Anterior Knee Pain Following Hamstring ACL Reconstruction

Anterior knee pain following ACL reconstruction

Anterior knee pain following hamstring ACL reconstruction is a very timely topic. We have been debating graft choice for ACL reconstruction for decades.

First, we repaired the ACL, then we used patellar tendon, then some of us transitioned to hamstring.

Nowadays, the debate continues with the addition of allograft or donor tendons and quad tendon. The advantages of one graft over another have been hard to prove, but the disadvantages are a bit more clear.

When you take a tendon from one part of the knee and use it to reconstruct the ACL, then you are weakening something. That is: if you take the central third of the patellar tendon, then you are weakening the patella (as you take a piece of bone).

The hamstring graft has been thought to have a lower incidence of anterior knee pain than the patellar graft and this study explains why. In those patients who suffered anterior knee pain after hamstring ACL reconstruction at 4 months,  they were found to have lower quad and hamstring strength than those patients who had normal strength.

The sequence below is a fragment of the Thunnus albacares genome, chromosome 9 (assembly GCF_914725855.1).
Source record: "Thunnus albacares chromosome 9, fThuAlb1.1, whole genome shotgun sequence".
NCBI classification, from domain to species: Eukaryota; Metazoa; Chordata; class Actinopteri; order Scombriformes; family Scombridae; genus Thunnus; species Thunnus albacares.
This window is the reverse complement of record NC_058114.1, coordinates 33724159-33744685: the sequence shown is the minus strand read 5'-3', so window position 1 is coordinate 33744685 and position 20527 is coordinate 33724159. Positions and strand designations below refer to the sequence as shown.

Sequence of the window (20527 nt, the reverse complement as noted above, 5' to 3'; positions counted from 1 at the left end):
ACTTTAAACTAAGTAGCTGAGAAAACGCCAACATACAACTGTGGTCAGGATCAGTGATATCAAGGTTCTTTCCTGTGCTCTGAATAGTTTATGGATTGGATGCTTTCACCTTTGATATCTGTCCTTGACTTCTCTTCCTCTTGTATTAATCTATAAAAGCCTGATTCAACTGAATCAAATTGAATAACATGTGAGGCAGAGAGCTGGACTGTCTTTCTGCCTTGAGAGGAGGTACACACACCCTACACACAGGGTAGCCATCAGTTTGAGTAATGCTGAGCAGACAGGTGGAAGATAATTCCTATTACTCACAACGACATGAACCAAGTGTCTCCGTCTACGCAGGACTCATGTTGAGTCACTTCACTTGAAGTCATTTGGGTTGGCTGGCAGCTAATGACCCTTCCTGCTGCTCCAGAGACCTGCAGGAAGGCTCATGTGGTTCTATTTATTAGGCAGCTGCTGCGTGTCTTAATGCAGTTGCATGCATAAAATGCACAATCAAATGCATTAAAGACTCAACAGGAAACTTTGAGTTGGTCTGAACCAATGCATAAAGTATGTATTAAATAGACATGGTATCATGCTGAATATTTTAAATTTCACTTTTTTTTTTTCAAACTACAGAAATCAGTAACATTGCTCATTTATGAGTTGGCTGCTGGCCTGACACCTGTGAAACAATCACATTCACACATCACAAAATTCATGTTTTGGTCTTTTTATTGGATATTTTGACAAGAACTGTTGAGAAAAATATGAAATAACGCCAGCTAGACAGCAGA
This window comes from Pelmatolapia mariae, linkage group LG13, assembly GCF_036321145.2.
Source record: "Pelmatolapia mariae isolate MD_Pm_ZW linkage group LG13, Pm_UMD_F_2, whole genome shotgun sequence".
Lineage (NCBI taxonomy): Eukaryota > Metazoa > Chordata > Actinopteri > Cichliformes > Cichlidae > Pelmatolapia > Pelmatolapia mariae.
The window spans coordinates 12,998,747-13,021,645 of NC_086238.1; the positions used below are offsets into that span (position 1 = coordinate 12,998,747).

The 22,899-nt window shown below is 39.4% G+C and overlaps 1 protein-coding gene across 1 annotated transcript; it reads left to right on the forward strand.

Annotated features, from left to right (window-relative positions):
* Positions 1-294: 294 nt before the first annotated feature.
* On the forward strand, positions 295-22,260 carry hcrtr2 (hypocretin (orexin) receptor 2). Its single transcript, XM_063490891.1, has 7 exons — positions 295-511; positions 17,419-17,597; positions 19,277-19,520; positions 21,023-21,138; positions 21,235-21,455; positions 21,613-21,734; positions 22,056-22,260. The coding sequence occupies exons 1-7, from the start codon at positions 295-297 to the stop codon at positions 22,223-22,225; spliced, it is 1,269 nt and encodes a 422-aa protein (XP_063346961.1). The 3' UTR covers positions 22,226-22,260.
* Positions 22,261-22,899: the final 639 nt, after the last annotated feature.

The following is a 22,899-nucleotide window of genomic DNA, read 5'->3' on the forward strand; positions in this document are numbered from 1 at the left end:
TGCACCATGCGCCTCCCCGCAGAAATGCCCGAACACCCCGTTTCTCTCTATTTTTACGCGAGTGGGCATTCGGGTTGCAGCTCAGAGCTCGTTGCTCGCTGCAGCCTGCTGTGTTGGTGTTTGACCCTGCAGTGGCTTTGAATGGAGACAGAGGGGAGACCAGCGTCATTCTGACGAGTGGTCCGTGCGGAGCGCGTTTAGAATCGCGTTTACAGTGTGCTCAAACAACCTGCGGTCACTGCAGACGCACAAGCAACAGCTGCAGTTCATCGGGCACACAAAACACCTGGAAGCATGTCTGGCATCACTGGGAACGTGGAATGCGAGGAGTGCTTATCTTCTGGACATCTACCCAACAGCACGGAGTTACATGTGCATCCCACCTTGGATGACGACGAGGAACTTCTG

This is yet another reason why good physical therapy and adherence to a recommended home exercise program is so important. The good news is that by 7 months the patient’s strength normalized and the pain went away.

Read the article “Anterior knee pain following ACL reconstruction” in Physician’s Weekly to learn more. 

Image credit: Marios G Lykissas, George I Mataliotakis, Nikolaos Paschos, Christos Panovrakos, Alexandros E Beris and Christos D Papageorgiou, CC BY-SA 2.0, via Wikimedia Commons